“If I have the motivation, my shoulder is 100 per cent and I feel I can get back into red-ball cricket, that is something I could consider, but at the moment it is about white-ball cricket and looking to perform”
Last Updated: 18/04/20 6:08pm
Adil Rashid is targeting a spot in England’s 2023 World Cup squad and has not completely ruled out a Test return as he continues to overcome a chronic shoulder problem.
The leg-spinner took 11 wickets during England’s victory at the 2019 World Cup but was only able to play in the tournament after two injections, with his shoulder issue having previously left him unable to lift his bowling arm.
Rashid, though, says he is now getting stronger and has set his sights on helping England defend their 50-over crown in India in 2023, despite the fact he will turn 35 during the event in three years’ time.
“One hundred per cent. My aim is to play for England as long as possible,” Rashid told reporters on a conference call when asked whether the next long-form World Cup is a realistic goal.
“I have a vision of achieving that but that is a long way away. A lot can happen in three years in terms of performances, injuries, people coming in.
“I would love to do it as ultimately I want to go as long as I can. If my shoulder stays strong, hopefully I can play for a long time.
“I wasn’t 100 per cent fit [during the 2019 World Cup] but I managed it as I wanted to help the team. Morgs [England captain Eoin Morgan] was top drawer with me. He knew my shoulder wasn’t great but kept backing me.
“I went in with a strong mindset and did a decent job in a few games so hopefully that shows that if I am 100 per cent everything else will work out.
“I had a month and a half off between the New Zealand tour [in October] and South Africa [after Christmas] and worked really hard on my shoulder.
Spinners tend to develop in their thirties, don’t hit their peak until maybe even late thirties. Not just in England but generally around the world, you have to be patient and give time to spinners, especially if they are up and coming. If they come into the team and don’t have a great run, it’s about looking after them and keeping an eye on them when they get back to the county circuit.
Adil Rashid on how spinners are treated
“South Africa was a big turning point for me. I could see a big difference in my bowling from New Zealand to then. I was bowling quicker than I have ever bowled in my career.”
Rashid picked up three wickets in the final ODI against South Africa in Johannesburg in February to help England earn a series draw – before swiftly revealing that he was not yet ready to return to Test cricket.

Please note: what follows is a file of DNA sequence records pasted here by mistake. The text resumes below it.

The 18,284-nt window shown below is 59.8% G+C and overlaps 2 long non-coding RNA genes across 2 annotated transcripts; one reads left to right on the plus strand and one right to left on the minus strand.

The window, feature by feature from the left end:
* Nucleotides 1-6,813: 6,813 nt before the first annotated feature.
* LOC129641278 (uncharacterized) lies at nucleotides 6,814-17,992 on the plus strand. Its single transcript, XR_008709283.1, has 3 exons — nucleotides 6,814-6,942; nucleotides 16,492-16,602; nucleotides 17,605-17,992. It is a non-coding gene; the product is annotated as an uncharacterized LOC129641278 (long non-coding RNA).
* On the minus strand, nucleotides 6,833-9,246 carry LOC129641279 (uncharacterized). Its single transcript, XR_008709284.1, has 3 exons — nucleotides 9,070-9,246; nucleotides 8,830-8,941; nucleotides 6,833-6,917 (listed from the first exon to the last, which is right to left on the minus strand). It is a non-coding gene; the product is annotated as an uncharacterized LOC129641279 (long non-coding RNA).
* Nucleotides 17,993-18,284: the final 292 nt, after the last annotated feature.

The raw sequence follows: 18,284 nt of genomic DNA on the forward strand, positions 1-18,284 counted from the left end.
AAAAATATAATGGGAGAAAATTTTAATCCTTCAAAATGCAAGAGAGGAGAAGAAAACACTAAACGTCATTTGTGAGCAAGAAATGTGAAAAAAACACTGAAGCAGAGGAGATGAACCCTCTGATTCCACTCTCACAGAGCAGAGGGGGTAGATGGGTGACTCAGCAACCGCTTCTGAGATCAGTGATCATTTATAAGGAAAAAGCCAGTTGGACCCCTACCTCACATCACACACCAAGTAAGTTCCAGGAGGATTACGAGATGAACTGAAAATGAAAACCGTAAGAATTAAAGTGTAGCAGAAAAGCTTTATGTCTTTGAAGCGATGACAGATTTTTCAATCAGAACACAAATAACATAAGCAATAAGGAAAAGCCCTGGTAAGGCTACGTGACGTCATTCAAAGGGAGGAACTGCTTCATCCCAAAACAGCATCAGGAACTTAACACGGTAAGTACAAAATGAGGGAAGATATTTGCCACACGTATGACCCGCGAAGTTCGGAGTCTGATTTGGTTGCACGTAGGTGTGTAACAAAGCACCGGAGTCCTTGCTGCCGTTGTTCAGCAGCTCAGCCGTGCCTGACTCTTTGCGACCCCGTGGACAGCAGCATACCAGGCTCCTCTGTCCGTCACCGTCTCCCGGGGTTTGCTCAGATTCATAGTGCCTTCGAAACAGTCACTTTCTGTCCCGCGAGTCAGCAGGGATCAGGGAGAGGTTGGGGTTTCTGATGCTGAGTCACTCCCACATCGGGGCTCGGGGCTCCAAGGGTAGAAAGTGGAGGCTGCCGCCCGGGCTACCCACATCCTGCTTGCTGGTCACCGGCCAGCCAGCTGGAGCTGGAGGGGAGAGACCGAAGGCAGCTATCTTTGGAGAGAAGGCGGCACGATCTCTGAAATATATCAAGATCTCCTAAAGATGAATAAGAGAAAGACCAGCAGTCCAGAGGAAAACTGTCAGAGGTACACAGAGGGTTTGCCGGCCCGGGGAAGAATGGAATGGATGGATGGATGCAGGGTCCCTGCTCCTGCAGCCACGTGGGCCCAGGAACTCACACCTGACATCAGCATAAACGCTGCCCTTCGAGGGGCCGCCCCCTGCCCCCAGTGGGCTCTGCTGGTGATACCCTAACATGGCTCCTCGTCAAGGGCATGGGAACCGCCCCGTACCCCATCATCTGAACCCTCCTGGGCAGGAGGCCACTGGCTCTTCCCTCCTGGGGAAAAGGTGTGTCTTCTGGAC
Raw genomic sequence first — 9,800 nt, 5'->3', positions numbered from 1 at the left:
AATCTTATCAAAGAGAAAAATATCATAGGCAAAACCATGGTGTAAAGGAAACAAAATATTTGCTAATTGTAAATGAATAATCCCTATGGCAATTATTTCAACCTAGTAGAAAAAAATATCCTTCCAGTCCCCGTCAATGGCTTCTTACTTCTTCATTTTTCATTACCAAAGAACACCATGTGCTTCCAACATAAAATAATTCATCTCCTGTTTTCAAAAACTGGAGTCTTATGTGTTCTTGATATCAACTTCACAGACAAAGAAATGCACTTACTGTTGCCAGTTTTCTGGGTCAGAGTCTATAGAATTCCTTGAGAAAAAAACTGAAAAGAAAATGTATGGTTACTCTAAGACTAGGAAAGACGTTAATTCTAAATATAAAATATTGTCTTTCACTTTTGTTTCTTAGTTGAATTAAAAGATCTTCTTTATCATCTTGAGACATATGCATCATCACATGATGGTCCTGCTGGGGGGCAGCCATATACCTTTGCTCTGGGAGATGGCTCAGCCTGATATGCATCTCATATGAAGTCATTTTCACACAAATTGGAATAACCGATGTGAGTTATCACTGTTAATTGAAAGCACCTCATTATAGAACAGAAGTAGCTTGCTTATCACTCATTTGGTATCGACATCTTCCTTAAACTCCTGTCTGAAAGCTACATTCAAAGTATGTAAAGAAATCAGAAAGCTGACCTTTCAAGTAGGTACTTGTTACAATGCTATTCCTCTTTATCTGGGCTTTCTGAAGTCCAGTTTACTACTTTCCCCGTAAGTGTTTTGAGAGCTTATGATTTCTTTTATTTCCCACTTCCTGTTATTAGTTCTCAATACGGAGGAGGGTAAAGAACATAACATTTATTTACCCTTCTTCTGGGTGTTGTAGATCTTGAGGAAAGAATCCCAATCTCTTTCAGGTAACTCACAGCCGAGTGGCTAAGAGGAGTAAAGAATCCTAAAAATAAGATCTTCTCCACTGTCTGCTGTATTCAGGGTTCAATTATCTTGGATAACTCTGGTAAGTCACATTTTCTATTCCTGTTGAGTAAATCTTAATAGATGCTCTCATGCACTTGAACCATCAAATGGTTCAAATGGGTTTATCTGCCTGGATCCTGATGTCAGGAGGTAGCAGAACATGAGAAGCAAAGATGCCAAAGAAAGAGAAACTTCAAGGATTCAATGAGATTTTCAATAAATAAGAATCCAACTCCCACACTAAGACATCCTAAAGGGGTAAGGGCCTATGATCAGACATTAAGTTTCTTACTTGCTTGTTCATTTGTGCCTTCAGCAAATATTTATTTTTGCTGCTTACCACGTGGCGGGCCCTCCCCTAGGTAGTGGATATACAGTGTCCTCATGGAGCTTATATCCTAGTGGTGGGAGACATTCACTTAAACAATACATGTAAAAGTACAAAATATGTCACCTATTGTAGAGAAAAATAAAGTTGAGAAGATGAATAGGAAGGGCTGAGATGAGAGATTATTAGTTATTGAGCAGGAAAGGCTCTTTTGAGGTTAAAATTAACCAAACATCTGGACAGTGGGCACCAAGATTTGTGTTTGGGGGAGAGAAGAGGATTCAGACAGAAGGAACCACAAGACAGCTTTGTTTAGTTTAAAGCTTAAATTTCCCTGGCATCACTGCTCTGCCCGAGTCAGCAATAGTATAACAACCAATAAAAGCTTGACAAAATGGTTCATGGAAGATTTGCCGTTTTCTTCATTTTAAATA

The spinner played the most recent of his 19 Tests in the West Indies in January 2019 and is on a white-ball-only contract with Yorkshire for the 2020 season, which is yet to start due to the coronavirus pandemic.
It is something we cannot control. We will just get told. If it’s behind closed doors it is obviously going to be weird – the atmosphere, the buzz will be completely different. But if we get the go ahead I’m sure the players will be raring to go.
Adil Rashid on possible cricket behind closed doors
Rashid will consider his red-ball future come the end of the campaign, with the Ashes in Australia in 2021-22 something he could aim for.
“If my mind is set on doing something, then I will be 100 per cent focused on that,” said the Yorkshireman, who has taken 60 wickets at an average of 39.83 in his Test career to date.
“I have made the decision to only play white-ball cricket over the last year or so and that decision stands until September when I will reassess.
“If I have the motivation, my shoulder is 100 per cent and I feel I can get back into red-ball cricket, that is something I could consider, but at the moment it is about white-ball cricket and looking to perform.
“Joe [England Test captain Joe Root] has respected my decision and credit to him for not badgering me in that sense.
“[The Ashes] is a long time away so we will have to see what happens at the end of this year. It’s something I could look towards but it’s all up in the air.”
Source : Sky Sports